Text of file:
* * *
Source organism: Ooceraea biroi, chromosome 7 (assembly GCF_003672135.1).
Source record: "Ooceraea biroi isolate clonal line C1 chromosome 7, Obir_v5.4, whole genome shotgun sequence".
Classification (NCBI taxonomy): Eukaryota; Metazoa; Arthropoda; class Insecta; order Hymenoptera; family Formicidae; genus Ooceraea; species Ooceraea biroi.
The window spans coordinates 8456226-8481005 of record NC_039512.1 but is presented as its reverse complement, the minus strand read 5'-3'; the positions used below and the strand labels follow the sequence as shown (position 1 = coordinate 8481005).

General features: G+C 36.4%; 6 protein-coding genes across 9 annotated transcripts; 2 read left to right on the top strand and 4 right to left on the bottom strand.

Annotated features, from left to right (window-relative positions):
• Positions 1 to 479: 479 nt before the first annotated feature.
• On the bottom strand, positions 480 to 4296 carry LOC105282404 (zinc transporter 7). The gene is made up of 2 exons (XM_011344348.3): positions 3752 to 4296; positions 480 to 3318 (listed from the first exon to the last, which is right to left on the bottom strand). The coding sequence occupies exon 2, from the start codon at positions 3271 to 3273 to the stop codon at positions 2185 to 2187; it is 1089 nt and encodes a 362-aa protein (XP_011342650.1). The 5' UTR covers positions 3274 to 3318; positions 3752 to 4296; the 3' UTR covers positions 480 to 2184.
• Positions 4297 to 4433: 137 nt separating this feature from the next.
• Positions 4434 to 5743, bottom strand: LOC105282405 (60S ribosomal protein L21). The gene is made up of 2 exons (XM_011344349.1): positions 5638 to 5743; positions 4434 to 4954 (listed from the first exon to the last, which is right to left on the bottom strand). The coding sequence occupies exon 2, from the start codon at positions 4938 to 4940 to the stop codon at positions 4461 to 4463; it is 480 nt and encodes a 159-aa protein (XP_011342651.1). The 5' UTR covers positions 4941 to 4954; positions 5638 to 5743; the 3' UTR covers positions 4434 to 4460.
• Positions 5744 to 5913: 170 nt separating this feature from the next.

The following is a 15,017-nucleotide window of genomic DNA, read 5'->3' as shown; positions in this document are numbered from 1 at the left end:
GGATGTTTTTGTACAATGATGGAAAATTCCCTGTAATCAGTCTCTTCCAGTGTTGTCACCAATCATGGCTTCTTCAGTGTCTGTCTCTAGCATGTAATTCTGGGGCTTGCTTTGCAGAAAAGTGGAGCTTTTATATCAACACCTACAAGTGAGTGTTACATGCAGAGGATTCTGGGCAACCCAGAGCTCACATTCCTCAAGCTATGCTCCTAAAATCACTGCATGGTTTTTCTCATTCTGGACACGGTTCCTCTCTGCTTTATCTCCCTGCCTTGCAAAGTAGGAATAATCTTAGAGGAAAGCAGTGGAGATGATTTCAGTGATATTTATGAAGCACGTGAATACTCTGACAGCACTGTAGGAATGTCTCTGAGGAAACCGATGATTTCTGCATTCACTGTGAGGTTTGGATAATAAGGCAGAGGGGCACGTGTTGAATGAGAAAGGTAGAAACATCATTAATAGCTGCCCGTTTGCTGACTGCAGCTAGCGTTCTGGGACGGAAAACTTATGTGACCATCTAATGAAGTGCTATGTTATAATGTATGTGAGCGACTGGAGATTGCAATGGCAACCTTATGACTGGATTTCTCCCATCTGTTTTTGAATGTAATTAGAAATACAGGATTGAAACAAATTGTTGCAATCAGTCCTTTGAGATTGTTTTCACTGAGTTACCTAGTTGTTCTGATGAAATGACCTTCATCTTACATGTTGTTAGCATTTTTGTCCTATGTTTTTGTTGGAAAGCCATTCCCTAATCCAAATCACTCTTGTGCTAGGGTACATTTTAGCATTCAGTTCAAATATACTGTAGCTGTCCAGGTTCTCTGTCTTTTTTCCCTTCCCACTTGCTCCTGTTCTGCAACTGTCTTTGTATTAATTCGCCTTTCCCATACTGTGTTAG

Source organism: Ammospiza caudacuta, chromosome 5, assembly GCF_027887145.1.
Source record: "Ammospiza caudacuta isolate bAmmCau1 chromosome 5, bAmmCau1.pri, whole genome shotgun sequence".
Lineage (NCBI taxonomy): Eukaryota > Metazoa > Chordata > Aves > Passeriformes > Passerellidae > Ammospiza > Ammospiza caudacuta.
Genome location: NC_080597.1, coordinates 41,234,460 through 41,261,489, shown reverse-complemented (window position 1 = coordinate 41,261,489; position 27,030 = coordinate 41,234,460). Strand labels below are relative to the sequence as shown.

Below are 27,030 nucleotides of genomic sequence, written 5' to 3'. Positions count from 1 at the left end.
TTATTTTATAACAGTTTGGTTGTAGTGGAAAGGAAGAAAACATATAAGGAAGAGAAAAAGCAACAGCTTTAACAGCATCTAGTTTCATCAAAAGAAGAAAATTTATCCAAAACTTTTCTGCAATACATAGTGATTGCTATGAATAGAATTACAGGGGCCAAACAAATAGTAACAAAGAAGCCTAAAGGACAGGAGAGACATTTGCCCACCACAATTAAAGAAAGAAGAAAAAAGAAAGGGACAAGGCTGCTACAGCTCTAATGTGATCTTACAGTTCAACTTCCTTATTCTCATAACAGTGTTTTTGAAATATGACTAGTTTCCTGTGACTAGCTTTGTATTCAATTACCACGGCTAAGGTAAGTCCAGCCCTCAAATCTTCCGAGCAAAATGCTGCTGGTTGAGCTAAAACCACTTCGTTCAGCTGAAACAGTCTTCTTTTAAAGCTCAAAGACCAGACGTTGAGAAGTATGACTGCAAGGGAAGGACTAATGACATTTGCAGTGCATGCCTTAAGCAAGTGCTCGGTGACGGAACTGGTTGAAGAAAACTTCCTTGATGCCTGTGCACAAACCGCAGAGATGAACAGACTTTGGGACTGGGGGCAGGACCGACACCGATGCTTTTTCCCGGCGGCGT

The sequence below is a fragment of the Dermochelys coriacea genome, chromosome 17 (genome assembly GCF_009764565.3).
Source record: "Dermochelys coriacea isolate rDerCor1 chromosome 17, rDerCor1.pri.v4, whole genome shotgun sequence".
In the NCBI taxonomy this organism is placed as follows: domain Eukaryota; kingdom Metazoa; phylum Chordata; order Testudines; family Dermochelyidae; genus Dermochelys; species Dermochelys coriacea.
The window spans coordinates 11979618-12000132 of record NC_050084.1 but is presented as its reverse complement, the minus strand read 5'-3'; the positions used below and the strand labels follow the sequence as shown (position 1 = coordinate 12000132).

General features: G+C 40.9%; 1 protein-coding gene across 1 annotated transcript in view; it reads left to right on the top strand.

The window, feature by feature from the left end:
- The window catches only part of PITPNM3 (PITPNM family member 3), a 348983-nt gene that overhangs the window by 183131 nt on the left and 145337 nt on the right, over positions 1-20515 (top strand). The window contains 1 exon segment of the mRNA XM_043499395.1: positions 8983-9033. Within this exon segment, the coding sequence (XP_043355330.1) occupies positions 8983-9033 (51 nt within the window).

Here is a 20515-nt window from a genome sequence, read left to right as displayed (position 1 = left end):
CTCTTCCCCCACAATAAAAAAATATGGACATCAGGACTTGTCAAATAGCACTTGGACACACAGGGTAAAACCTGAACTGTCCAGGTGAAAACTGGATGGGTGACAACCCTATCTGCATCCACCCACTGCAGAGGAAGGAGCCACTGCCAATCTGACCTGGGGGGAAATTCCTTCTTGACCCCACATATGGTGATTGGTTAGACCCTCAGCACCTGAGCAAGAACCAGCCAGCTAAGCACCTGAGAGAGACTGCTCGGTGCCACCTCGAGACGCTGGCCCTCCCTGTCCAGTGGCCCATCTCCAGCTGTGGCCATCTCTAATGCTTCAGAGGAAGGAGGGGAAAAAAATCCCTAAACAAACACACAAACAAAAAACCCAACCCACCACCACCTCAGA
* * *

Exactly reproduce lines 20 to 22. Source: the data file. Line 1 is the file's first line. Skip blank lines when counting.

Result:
The sequence below is a fragment of the Dermochelys coriacea genome, chromosome 17 (genome assembly GCF_009764565.3).
Source record: "Dermochelys coriacea isolate rDerCor1 chromosome 17, rDerCor1.pri.v4, whole genome shotgun sequence".
In the NCBI taxonomy this organism is placed as follows: domain Eukaryota; kingdom Metazoa; phylum Chordata; order Testudines; family Dermochelyidae; genus Dermochelys; species Dermochelys coriacea.